1. What would be the point of a Senate trial after Trump leaves office?
Trump has made noises about running for the presidency again in 2024, a prospect that alarms many Democrats and complicates the ambitions of other Republicans who envision themselves in the Oval Office. Should he be convicted (this time), a majority of senators could also vote to disqualify him from ever serving again in federal office. If convicted, Trump also could lose many of the benefits afforded to former presidents, which, under a 1958 act, include a lifetime pension, an annual travel budget and funding for an office and staff. Lifetime protection by the Secret Service is one benefit that would not be affected.
2. Is a two-thirds majority for conviction possible this time?
That’s hard to tell at this point. Once two new senators elected in a Jan. 5 runoff race in Georgia are sworn in, the Senate will have 48 Democrats plus two independents who vote with them. Assuming all 50 of them vote to convict, they will need the support of 17 Republicans. Senate Majority Leader Mitch McConnell will be key. He is said to have told associates he believes that Trump engaged in impeachable offenses, but he hasn’t gone so far as to say he would vote to convict. In a note to Republicans Jan. 13, McConnell said he would decide how to vote based on the “legal arguments when they are presented.” If he were to support conviction, that could have enormous sway among Republicans in the chamber. At the moment, only a few have signaled they might vote to convict.
3. Has disqualification ever happened?
The House has initiated impeachment proceedings more than 60 times, according to its historian’s office, and voted to impeach 20 individuals — 15 federal judges, one senator, one cabinet secretary and three presidents (Andrew Johnson in 1868, Bill Clinton in 1998 and Trump in 2019). Of that group, eight judges were convicted and removed from office by the Senate. Three of the judges were also disqualified from holding office again. The last instance was in 2010, involving Thomas Porteous, a federal judge in New Orleans whom the Senate found guilty of corruption and making false statements, including during his confirmation hearings.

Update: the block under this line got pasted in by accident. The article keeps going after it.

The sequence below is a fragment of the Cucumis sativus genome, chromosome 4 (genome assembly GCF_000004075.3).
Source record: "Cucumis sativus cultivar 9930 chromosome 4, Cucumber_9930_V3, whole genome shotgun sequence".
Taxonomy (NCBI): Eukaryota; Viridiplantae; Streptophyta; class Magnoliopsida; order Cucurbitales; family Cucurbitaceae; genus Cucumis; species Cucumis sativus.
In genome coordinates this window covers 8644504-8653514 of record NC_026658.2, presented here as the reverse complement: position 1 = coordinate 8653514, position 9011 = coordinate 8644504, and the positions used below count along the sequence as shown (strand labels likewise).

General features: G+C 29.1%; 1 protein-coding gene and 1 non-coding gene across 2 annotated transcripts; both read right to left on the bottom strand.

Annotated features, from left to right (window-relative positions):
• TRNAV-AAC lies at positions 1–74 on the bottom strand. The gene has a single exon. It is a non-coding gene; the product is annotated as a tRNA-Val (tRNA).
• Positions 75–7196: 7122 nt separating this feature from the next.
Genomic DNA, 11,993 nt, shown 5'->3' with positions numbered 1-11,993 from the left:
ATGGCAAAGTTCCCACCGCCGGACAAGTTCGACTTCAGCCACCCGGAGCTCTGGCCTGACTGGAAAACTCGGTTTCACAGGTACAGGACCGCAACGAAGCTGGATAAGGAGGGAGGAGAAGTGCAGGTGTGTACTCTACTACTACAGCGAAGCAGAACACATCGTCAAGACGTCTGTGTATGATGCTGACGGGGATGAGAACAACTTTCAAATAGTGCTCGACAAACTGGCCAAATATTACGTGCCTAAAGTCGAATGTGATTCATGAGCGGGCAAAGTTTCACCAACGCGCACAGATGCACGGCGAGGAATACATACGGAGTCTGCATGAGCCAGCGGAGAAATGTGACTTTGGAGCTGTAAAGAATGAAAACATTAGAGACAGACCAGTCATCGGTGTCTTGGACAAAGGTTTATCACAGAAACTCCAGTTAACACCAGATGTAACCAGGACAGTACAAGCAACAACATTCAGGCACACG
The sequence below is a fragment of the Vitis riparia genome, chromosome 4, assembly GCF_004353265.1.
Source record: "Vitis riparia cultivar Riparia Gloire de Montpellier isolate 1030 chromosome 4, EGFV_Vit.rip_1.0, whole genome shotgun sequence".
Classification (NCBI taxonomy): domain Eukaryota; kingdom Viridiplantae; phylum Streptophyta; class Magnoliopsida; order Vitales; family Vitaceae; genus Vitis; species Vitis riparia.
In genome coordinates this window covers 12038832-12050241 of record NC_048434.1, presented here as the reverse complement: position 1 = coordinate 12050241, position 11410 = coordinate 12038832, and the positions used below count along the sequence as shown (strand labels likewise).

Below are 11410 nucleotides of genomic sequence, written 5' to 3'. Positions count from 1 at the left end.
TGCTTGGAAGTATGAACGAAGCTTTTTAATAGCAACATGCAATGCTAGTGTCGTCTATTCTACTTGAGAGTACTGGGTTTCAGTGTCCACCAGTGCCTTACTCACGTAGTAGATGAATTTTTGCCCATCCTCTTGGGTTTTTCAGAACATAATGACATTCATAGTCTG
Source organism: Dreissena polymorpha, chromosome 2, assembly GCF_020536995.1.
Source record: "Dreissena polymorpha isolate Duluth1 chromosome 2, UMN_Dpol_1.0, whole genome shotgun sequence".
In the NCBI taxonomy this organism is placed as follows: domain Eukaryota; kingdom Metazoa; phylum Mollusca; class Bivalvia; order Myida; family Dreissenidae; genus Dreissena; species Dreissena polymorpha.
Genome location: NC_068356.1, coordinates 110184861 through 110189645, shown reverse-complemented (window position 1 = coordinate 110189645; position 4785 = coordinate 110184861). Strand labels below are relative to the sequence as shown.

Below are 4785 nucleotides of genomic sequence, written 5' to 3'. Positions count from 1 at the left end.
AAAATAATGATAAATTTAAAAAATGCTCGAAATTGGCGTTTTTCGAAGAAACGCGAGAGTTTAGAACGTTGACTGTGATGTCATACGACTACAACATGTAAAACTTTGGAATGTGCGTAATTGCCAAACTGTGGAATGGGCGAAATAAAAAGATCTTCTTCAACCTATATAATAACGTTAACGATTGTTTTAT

The single article of impeachment approved by the House, charging Trump with incitement of insurrection, is sent to the Senate. There, in one of the more unusual spectacles in American politics, the 100 members are sworn in as the jury in a trial, with “impeachment managers” functioning as prosecutors. Witnesses can be called, evidence can be submitted, and impeachment managers and counsel for the accused give opening and closing statements before the senators vote whether to acquit or convict.
5. When will such a trial begin?
That’s not clear. Much depends on how McConnell; the incoming Senate leader, Democrat Chuck Schumer; and House Speaker Nancy Pelosi navigate the logistics of a trial, a change of administration and a shift in power in the Senate all happening simultaneously. Pelosi hasn’t said publicly when she’ll send the article of impeachment to the Senate. Once that happens, all other business in the chamber generally grinds to a halt unless there is a deal to conduct other work. That could mean no confirmation votes for incoming President Joe Biden’s nominees or votes on early legislative initiatives, raising the prospect that he could start his administration without key cabinet secretaries in place. Trump’s 2020 Senate impeachment trial lasted almost three weeks.
6. What are the legal issues if Trump is already out of office?
The legality of a Senate impeachment trial after a president has left office is an open question, never tested in the courts. That’s because no president impeached by the House has ever been convicted by the Senate, much less after leaving office. A sparse but consistent line of non-presidential impeachments in the past suggests the Senate does have legal authority to put Trump on trial even after his term ends.
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